We are increasingly using technology in our homes, businesses and on our smartphones, generating more information and data than ever before. Business value this data because it helps them better understand their client base. But where does that leave our privacy? Australian privacy laws apply to the collection, storage, and use of personal and sensitive information. 

Why is There a Distinction?

Organisations who collect, store, use and/or disclose personal information have obligations under Australian privacy laws. If a business inappropriately handles sensitive information, the person affected can suffer discrimination, mistreatment, humiliation or embarrassment. Sensitive information then attracts greater protection under privacy laws and businesses that handle this information have more stringent obligations.

What is Personal Information?

Personal information is any information or opinion about an individual or someone who can be reasonably identified. Personal information is any information or opinion about an individual, regardless of whether it is true or not. It does not have to be in written form. Some examples of personal information include an individual’s:

  • name,
  • address,
  • phone number,
  • date of birth,
  • signature,
  • email address, and
  • bank account details.

What is Sensitive Information?

Sensitive information is a subset of personal information. It is defined as any information or opinion about an individual’s:

  • race or ethnic origin;
  • political opinions or membership of a political organisation;
  • religious beliefs and affiliations;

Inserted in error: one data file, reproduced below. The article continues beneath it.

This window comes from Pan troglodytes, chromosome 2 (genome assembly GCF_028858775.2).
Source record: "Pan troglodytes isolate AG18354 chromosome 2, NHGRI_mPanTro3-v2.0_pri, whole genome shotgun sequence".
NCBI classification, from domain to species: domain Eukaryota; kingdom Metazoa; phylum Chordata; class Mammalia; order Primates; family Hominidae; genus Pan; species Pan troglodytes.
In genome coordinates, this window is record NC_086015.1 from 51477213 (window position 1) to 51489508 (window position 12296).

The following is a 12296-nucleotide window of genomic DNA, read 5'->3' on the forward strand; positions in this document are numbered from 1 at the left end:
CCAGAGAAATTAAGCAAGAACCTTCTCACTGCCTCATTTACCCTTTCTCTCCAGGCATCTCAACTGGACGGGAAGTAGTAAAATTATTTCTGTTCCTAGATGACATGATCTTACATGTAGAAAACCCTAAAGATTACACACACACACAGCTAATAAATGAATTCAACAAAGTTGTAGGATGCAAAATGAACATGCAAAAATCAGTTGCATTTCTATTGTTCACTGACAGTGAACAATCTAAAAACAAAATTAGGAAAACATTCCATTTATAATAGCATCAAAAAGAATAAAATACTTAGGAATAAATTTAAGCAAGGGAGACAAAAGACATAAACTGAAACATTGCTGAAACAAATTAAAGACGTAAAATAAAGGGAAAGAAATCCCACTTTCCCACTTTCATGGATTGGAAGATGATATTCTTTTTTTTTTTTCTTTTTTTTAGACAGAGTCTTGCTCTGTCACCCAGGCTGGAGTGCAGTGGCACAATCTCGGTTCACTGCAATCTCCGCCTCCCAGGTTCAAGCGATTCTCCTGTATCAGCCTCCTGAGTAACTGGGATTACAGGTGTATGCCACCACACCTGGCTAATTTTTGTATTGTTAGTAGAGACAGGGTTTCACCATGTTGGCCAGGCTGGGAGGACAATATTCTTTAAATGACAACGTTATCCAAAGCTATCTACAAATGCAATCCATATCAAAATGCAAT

• philosophical beliefs;
  • membership of a professional association or trade union;
  • sexual preferences and orientation;
  • criminal record;
  • health information;
  • genetic information; or
  • biometric information or templates.

What About My Employees?

If your business has employees, there are specific examples of information you would collect that are considered personal information including an employee’s:

  • engagement, training, and discipline;
  • details of termination or resignation;
  • terms and conditions of employment;
  • personal and emergency contact details;
  • performance and conduct;
  • hours of employment;
  • salary or wages;
  • membership of a professional or trade association (which is also sensitive information);
  • membership of a trade union (which is also sensitive information);
  • leave accrual and use; or
  • taxation, banking or superannuation details.

Why is This Important?

It’s important to understand what information you collect and why you collect it. From there you can start to understand your obligations under privacy laws in dealing with and protecting the personal and sensitive information you collect.


Do you collect, store, use or disclose personal or sensitive information? Get in touch with our IT lawyers on 1300 544 755 to learn more about your obligations and discuss drafting a privacy policy to ensure compliance with privacy law. 

Christopher Lichtenberg
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